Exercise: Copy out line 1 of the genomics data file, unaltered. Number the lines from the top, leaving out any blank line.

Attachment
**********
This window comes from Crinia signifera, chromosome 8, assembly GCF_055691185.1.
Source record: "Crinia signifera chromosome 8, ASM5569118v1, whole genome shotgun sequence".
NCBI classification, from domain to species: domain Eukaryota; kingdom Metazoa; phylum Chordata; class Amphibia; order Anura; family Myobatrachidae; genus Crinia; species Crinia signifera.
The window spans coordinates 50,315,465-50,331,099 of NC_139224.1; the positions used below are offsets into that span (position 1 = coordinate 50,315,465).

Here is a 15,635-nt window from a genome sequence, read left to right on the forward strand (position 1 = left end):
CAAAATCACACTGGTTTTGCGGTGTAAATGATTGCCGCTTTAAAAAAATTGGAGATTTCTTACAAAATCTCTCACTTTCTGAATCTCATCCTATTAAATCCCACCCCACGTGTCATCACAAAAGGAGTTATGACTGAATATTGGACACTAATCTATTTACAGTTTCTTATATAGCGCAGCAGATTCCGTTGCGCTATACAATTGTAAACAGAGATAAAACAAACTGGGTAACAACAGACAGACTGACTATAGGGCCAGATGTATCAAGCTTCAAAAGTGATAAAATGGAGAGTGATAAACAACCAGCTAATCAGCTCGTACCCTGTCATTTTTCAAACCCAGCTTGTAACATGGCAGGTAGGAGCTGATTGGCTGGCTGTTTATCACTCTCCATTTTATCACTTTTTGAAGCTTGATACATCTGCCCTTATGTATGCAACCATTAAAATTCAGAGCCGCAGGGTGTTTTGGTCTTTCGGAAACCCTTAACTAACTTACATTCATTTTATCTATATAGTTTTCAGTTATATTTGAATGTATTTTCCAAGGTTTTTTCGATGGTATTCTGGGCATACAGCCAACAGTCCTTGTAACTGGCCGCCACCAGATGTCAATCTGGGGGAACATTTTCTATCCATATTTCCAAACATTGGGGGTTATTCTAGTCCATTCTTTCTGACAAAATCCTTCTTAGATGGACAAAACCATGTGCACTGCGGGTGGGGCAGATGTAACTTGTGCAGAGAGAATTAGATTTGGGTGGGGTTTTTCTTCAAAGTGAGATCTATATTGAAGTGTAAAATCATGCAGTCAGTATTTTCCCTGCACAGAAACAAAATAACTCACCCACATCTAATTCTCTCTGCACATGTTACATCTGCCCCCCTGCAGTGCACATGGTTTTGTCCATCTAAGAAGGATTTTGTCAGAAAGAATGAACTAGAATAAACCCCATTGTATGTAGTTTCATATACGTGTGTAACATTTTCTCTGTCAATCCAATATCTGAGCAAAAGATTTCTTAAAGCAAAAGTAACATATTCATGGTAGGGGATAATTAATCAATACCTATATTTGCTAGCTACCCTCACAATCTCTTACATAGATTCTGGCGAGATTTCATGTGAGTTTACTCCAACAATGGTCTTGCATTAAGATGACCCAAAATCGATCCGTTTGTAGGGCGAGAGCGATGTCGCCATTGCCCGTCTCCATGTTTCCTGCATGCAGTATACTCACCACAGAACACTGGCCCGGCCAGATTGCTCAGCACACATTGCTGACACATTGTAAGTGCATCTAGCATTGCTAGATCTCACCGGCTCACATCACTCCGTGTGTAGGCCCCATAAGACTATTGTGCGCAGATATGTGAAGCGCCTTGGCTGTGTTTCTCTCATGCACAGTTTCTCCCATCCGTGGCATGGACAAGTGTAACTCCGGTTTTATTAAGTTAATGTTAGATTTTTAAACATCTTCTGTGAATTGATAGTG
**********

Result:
This window comes from Crinia signifera, chromosome 8, assembly GCF_055691185.1.